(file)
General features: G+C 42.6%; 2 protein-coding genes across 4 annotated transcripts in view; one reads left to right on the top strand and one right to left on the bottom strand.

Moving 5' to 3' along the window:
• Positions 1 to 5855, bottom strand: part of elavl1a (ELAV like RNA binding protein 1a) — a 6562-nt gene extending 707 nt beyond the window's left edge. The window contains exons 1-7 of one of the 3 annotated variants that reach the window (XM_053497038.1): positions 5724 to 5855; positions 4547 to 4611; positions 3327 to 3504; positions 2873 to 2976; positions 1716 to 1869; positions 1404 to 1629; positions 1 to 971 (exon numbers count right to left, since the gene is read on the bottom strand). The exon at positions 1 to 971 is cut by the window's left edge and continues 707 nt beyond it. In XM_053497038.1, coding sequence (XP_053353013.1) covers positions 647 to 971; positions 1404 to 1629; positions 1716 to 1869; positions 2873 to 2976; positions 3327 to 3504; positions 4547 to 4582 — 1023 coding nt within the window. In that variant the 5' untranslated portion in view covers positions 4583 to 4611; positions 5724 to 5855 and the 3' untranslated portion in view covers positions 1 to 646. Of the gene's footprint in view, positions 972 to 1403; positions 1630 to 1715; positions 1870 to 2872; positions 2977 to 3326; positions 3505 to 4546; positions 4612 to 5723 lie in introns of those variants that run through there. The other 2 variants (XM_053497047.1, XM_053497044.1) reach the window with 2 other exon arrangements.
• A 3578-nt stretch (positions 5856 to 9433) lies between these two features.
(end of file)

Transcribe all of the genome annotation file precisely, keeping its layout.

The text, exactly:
General features: G+C 42.6%; 2 protein-coding genes across 4 annotated transcripts in view; one reads left to right on the top strand and one right to left on the bottom strand.

Moving 5' to 3' along the window:
• Positions 1 to 5855, bottom strand: part of elavl1a (ELAV like RNA binding protein 1a) — a 6562-nt gene extending 707 nt beyond the window's left edge. The window contains exons 1-7 of one of the 3 annotated variants that reach the window (XM_053497038.1): positions 5724 to 5855; positions 4547 to 4611; positions 3327 to 3504; positions 2873 to 2976; positions 1716 to 1869; positions 1404 to 1629; positions 1 to 971 (exon numbers count right to left, since the gene is read on the bottom strand). The exon at positions 1 to 971 is cut by the window's left edge and continues 707 nt beyond it. In XM_053497038.1, coding sequence (XP_053353013.1) covers positions 647 to 971; positions 1404 to 1629; positions 1716 to 1869; positions 2873 to 2976; positions 3327 to 3504; positions 4547 to 4582 — 1023 coding nt within the window. In that variant the 5' untranslated portion in view covers positions 4583 to 4611; positions 5724 to 5855 and the 3' untranslated portion in view covers positions 1 to 646. Of the gene's footprint in view, positions 972 to 1403; positions 1630 to 1715; positions 1870 to 2872; positions 2977 to 3326; positions 3505 to 4546; positions 4612 to 5723 lie in introns of those variants that run through there. The other 2 variants (XM_053497047.1, XM_053497044.1) reach the window with 2 other exon arrangements.
• A 3578-nt stretch (positions 5856 to 9433) lies between these two features.